What is cumulative spend?
Cumulative spend refers to the total amount of revenue generated by your active users up to that day. Your paying users might spend $100k in IAP on a specific day. But your active players – regardless of whether or not they have spent that specific day – have maybe spent over time a cumulative total of $30M up to that day. And that could represent a significant portion of the total revenue generated by your title over its lifespan.
In order to look at the cumulative spend you want to sum up your active players’ LTV up to that point. I’ve previously written a post with a sample query to help you get that data for your game (alongside additional information that can be helpful). If you look at this for your game, you might be able to see something like the graph below.
In this post I discuss 3 important (and actionable) conclusions you can reach by looking at the cumulative spend of your active customers and the fluctuations in that metric.
1) It helps put things into perspective
Cumulative spend is a way to consider your game’s performance from the perspective of the game: you don’t look at things from a cohorted perspective (how much revenue do you get from a new install after 1/7/30 days of install) or even so much from the perspective of active users. When you are looking at the cumulative spend of your game, your point of reference is the product itself and the way it evolves over time. It’s a “game-centric” view. Think about it as looking at things from the point of view of the product’s lifecycle, from launch to growth to harvest mode (to death). Your game generates revenue over time, and lives (or dies) with its active users. The cumulative spend of active users in your game can be a great way to assess the current health of your game.
The interesting thing is that this perspective is a way to look at the evolution of your title over time more or independently from the influx of new users/customers. As new customers come into the game, the average LTV of your active customers is likely to decrease. The influx of new customers is driving the average down, because the LTV of a new customers will generally be significantly lower than the LTV of an active customers who has been playing the game for many months or years. But when you look at total cumulative spend, the impact of new installs is only (marginally) additive. And more importantly, the contribution of new users doesn’t make you lose sight of the contribution of your established group of fans (more on that below). Getting less – or even no – new users in the game should not dramatically impact the curve and trends you are seeing. Even if you have no new users coming into your game, your existing fans usually keep on spending, and the cumulative spend should increase gradually over time.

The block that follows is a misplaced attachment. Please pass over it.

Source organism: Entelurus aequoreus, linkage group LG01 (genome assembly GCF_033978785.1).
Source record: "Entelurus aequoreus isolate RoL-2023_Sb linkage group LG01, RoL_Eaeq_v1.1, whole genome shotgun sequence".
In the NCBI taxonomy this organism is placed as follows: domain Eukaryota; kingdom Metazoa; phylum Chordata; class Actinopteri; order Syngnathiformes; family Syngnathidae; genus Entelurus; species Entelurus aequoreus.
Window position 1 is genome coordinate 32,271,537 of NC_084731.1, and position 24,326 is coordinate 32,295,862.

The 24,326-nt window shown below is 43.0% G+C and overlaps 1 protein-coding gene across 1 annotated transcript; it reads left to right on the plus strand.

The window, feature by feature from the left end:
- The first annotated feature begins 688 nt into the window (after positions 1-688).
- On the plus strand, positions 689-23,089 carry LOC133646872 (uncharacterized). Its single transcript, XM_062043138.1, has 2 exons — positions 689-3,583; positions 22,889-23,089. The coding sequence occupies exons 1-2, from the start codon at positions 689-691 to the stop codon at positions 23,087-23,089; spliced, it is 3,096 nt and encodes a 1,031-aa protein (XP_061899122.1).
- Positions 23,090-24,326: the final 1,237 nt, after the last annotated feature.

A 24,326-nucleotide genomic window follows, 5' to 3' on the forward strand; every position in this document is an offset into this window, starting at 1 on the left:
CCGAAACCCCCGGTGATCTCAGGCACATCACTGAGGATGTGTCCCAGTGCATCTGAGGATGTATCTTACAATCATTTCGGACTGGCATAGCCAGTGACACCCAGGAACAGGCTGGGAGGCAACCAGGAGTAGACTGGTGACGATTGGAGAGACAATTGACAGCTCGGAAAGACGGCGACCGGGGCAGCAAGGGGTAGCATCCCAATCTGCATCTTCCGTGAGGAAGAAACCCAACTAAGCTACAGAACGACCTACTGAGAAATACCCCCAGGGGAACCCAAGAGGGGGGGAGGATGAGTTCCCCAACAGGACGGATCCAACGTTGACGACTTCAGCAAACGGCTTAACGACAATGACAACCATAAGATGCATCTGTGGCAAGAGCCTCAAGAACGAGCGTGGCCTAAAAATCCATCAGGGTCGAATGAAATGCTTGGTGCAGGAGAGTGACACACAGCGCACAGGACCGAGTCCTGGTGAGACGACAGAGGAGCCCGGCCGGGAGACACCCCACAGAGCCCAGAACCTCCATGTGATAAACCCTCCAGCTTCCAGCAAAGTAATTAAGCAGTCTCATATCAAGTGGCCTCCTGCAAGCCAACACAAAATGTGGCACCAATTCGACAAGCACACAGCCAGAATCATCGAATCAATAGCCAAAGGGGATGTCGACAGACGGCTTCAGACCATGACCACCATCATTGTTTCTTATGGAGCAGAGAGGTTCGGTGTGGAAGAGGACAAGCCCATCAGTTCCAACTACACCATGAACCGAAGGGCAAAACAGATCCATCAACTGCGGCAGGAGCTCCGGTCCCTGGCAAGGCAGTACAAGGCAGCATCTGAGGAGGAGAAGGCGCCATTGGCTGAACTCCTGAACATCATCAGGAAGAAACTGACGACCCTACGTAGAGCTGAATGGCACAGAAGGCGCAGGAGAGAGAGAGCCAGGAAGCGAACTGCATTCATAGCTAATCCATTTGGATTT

Looking at cumulative spend also helps you appreciate the value of your active fans. If your core group of active users has spent over time a cumulative total of $30M, you can see that the people active in your game today might be responsible for 30%, 40% or even more of your title’s lifetime revenue. This can be a good way to remind yourself of what game a service means, and who you are catering to. There are many more contingencies involved in managing a live game than what cohorted regularities might have you think. You need to cater to the people in your game who are driving your revenue and who are engaging with your endgame and the minute details of your events and live ops.
2) It helps you identify spending trends
What is interesting about looking at cumulative spend is that it helps you identify monetization trends in your game. By default, a healthy evolution of the cumulative spend is an upwards trend. As your engaged users are playing and keep returning to your game, they keep spending. That means their LTV goes up, and the total cumulative spend keeps on increasing as those users keep returning to the game.
The interesting thing here is that when you track the evolution of your game’s cumulative spend, you can identify trends in your monetization patterns. As you add/remove features, change your monetization strategy or your balancing, introduce new rarities or events, your game will accumulate revenue more or less fast over time. The trend of the curves will reflect the ways in which you monetize your active users more or less intensely. Or when you are actually loosing players with high LTV.
3) It helps you identify when a small group of super valuable users stop playing
The longer your game has been live, the more you are likely to rely on a group of dedicated players to generate revenue on a daily/weekly/monthly basis. And those engaged players will more than likely by a smaller subset of your active customers. You could always be tracking specifically what the play pattern of those individuals are. But getting that information is likely to depend on a very error-prone manual process from the analytics team.
Say for example you have a small group of 200 players with an average LTV of $10,000. Focusing on those individual high spenders is likely to lead nowhere because it’s too granular. But if you look at cumulative spend in your title, it will be much more obvious if a portion of them stops playing. If those customers stop playing your game, it will be fairly quick to see that the cumulative spending of your active users has gone down by $1M or $2M.
Generally speaking, anytime the cumulative spend of your game is on a downwards trend, that is a very serious red flag. That means you are losing your most valuable group of customers. And tracking the game’s cumulative spend is usually the fastest way to identify that.